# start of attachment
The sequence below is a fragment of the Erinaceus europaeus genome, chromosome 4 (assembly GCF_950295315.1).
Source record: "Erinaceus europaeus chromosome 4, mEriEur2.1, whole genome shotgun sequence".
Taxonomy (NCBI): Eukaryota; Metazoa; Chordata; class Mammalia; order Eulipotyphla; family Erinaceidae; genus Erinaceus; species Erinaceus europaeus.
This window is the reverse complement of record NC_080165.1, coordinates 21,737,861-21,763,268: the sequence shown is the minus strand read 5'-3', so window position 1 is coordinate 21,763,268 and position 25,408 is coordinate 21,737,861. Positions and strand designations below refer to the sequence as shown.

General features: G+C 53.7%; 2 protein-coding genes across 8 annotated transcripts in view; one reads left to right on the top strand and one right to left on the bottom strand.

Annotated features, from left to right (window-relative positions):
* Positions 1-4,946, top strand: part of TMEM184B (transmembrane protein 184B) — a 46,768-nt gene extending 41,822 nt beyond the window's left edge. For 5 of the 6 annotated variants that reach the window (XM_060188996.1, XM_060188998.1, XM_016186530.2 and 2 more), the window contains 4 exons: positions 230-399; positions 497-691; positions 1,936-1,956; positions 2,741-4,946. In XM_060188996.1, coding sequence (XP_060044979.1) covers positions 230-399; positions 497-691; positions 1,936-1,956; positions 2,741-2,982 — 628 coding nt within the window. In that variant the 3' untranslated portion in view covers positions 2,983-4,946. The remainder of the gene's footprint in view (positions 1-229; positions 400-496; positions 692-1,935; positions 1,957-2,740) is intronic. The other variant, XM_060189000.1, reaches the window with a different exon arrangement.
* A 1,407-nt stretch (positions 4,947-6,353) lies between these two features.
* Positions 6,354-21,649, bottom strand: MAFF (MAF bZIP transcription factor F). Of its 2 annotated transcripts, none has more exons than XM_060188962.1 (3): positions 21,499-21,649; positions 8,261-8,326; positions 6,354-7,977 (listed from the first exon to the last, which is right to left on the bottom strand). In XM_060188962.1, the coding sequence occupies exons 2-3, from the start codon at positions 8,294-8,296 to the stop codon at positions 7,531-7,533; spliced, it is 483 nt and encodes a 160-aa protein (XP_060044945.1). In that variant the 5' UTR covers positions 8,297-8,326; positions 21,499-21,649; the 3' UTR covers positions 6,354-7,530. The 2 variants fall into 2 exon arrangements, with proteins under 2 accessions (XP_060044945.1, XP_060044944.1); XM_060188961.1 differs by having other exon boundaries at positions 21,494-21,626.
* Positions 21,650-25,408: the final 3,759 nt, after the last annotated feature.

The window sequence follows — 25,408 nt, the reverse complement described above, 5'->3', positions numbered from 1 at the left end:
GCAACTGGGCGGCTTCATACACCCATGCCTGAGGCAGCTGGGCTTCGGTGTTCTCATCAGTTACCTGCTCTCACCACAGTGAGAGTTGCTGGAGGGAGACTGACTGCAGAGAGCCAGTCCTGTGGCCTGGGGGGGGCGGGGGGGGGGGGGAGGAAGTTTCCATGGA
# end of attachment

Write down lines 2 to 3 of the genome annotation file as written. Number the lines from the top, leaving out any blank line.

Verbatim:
Source record: "Erinaceus europaeus chromosome 4, mEriEur2.1, whole genome shotgun sequence".
Taxonomy (NCBI): Eukaryota; Metazoa; Chordata; class Mammalia; order Eulipotyphla; family Erinaceidae; genus Erinaceus; species Erinaceus europaeus.